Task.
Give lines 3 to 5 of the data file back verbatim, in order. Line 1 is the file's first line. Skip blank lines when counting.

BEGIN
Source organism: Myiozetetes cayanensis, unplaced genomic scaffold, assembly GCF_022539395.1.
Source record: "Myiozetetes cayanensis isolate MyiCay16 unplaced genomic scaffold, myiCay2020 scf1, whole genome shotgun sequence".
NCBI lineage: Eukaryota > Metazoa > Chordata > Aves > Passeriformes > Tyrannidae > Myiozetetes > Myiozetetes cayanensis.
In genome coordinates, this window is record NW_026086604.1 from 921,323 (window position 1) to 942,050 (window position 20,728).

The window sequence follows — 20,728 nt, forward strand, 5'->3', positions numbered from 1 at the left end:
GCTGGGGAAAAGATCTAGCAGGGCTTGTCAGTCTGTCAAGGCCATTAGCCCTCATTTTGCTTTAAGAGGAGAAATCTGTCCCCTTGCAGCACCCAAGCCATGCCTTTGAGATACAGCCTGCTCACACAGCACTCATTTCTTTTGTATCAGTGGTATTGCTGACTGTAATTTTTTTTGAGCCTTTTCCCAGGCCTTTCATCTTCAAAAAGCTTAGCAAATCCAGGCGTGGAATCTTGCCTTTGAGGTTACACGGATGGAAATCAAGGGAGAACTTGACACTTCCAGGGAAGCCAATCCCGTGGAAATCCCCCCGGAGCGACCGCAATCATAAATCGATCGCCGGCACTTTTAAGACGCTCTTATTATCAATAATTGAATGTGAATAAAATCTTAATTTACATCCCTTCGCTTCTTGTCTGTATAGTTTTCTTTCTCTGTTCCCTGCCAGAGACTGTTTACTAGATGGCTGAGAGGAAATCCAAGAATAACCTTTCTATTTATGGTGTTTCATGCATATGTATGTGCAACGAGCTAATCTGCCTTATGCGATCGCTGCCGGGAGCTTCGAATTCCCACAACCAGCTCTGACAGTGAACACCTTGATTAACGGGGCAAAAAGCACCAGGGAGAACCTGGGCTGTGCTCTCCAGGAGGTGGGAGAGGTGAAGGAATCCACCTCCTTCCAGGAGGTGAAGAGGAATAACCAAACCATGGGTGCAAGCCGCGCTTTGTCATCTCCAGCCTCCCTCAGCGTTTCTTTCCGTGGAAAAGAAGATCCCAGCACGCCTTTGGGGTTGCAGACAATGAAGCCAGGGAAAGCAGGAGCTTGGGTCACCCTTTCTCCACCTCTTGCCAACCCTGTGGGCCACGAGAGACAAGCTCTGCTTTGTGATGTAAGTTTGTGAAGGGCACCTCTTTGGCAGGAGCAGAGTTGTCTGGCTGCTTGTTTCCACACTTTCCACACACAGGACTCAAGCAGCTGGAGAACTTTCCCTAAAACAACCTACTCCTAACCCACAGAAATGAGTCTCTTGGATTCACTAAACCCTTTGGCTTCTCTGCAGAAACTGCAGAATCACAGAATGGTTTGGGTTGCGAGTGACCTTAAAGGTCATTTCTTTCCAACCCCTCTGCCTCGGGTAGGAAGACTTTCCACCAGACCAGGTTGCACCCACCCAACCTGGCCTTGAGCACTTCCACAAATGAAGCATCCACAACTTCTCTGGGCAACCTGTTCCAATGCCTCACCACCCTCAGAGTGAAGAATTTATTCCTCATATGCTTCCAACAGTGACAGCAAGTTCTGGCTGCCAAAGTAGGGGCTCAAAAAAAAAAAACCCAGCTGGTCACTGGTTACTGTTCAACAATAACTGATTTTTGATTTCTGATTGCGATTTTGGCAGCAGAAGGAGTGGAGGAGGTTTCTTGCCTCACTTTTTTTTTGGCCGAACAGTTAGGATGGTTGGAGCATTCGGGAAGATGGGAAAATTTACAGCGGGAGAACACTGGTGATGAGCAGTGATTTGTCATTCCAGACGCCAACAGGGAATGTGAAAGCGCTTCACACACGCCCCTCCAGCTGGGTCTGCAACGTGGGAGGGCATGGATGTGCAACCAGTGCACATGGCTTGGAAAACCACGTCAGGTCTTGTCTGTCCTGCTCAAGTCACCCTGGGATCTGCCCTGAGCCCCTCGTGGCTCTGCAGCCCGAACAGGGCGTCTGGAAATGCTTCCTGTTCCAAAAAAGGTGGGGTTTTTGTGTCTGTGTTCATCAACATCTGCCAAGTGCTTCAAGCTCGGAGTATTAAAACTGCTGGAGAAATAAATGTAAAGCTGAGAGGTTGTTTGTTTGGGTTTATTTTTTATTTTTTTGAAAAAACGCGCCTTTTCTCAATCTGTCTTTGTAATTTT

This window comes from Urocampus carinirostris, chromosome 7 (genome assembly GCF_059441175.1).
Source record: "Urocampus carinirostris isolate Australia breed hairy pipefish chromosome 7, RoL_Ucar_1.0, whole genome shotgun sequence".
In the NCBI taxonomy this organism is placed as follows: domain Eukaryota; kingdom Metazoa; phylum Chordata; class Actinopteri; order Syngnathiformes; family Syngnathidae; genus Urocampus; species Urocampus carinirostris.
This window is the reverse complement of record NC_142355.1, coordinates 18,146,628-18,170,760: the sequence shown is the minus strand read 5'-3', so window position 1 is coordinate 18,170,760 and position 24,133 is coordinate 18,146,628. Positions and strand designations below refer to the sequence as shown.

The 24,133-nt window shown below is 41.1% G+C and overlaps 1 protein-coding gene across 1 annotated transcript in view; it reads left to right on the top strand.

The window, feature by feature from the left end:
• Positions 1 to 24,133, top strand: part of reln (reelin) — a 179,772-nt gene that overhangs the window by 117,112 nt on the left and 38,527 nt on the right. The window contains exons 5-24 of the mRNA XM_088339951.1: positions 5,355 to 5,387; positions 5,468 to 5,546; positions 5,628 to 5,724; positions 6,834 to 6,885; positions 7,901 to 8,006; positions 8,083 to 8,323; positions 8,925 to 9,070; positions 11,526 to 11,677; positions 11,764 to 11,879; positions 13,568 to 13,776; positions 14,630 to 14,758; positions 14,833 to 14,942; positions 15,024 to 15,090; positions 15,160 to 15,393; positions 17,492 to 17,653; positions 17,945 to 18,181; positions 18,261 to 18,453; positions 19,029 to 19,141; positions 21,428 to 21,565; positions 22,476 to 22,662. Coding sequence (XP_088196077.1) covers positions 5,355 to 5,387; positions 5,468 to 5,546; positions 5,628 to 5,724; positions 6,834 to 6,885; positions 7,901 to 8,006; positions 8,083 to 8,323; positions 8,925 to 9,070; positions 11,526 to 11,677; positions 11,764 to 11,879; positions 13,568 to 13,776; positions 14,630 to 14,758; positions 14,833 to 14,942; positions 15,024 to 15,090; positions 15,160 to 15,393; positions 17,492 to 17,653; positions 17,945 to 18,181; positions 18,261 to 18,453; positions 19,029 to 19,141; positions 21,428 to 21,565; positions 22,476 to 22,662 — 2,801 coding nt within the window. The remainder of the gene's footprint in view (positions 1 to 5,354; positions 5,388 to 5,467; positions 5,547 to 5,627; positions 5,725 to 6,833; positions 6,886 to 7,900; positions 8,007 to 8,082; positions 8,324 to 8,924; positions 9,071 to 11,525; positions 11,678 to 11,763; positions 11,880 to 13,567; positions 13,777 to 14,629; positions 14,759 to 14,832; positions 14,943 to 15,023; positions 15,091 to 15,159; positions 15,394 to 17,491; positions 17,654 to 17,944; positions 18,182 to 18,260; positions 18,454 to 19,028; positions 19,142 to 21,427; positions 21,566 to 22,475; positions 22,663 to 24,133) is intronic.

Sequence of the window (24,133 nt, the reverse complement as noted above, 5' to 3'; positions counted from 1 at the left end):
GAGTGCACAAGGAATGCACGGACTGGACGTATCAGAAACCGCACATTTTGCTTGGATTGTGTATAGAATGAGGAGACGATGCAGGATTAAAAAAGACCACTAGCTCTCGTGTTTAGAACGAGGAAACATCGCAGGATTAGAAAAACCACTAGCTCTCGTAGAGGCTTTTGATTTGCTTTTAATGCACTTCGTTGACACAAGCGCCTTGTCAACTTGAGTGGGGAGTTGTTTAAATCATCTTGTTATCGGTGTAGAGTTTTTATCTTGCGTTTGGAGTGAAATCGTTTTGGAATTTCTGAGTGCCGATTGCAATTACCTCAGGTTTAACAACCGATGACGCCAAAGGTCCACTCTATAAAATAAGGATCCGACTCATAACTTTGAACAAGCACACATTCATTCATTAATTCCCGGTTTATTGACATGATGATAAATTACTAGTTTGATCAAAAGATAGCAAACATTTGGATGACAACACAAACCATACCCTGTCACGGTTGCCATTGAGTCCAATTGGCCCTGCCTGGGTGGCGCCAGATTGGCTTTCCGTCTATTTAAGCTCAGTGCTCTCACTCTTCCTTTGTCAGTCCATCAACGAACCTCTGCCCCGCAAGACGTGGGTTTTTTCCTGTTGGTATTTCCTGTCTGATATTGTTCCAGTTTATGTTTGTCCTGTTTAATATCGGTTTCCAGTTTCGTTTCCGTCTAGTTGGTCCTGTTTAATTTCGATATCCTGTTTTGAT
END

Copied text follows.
NCBI lineage: Eukaryota > Metazoa > Chordata > Aves > Passeriformes > Tyrannidae > Myiozetetes > Myiozetetes cayanensis.
In genome coordinates, this window is record NW_026086604.1 from 921,323 (window position 1) to 942,050 (window position 20,728).

The window sequence follows — 20,728 nt, forward strand, 5'->3', positions numbered from 1 at the left end: